Wednesday, September 11, 2013

When everyone else ran out, they were running in.

It's been twelve years. Twelve years since Muslim terrorists murdered nearly 3,000 American men, women and children here in our own country via a cowardly sneak attack involving hijacked aircraft.

Hell, you know the story, so I won't repeat it. And I'm not going to post pictures of the planes hitting the buildings, either. You can find those anywhere.

What I want to do today is recognize the sacrifice made by just a few of them many, many heroes of that day--the brave First Responders who fought their way in to the World trade Center site and worked to save other people's lives until they finally lost their own.
I don't have much to say about these heroes. The following pictures give you an idea of what we lost that day.










































On September 11, 2001, 411 emergency workers who responded to the scene died as they attempted to rescue people and fight fires. The New York City Fire Department (FDNY) lost 341 firefighters and 2 FDNY paramedics. The New York City Police Department lost 23 officers. The Port Authority Police Department lost 37 officers, and 8 additional EMTs and paramedics from private EMS units were killed.

These Heroes had families. These Heroes had friends. These Heroes had names.
Let me tell you about just a few of them.

NYPD Officer Moira Smith was the first officer to get on the radio and report the first jet strike on the Twin Towers. She stayed and worked to free victims until the towers came down. She was 38 and left behind a husband--also NYPD--and a two-year-old daughter.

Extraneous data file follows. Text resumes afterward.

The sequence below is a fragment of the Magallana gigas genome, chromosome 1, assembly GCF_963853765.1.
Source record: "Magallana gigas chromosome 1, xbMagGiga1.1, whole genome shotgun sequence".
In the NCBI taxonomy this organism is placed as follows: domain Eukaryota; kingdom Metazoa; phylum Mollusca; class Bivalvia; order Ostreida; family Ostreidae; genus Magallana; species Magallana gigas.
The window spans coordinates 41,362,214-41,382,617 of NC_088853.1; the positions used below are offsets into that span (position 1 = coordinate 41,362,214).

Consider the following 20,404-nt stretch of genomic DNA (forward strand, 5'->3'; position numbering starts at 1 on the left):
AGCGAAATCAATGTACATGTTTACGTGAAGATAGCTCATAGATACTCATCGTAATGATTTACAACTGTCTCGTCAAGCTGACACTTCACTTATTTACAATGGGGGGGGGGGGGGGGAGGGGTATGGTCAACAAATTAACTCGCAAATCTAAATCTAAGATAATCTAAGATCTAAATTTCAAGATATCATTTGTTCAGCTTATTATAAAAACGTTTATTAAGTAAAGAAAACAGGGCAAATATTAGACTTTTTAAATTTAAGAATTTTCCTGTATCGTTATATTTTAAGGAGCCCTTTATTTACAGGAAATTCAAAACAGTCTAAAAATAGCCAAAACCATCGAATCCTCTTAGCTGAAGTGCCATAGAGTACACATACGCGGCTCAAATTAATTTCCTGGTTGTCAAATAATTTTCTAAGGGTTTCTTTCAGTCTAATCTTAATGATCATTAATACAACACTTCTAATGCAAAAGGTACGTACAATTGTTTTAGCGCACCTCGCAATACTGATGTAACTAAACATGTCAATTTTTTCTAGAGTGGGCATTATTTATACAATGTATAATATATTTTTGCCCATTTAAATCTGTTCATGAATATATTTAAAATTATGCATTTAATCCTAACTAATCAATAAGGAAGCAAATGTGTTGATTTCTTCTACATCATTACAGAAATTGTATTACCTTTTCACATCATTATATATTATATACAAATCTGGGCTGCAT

Fire Marshal Ronald Bucca didn't have to enter the towers that day. It wasn't his job. But he couldn't ignore all of those victims, and he was one of the firefighters who'd made it all the way to the 78th floor of the South Tower--one floor below the impact area--when the tower collapsed.




Also killed on that day was FBI Special Agent Leonard Hatton. He wasn't even tasked with responding to this disaster but he did. He entered the World Trade Center towers to help evacuate people even though it wasn't his job. He was trapped and killed when the tower collapsed.




And like Special Agent Hatton, Secret Service Master Special Officer Craig Miller rushed in to help, running towards the nightmare instead of away from it. He also gave his life trying to evacuate people when the towers fell.





And there was another LEO killed on that day, one who hasn't gotten much attention or honor since he was off duty and because he wasn't in New York City.


US Fish and Wildlife Service Refuge Manager Richard Guadagno was aboard Flight 93, which crashed and burned in a Pennsylvania field while enroute to another target in Washington DC. Richard was a sworn law enforcement officer, and we can only wonder what he'd have been able to do had he been allowed to carry his firearm aboard that airliner on that fateful day. Perhaps there'd have been one less crashed airliner. Sadly, we'll never know.



Additionally, Sirius, a Port Authority Bomb Detection K9 was killed on that day. Some may say they he was "just a dog", but he was also a police officer and a partner to Officer David Lim. Officer Lim made it out that day. Sirius did not.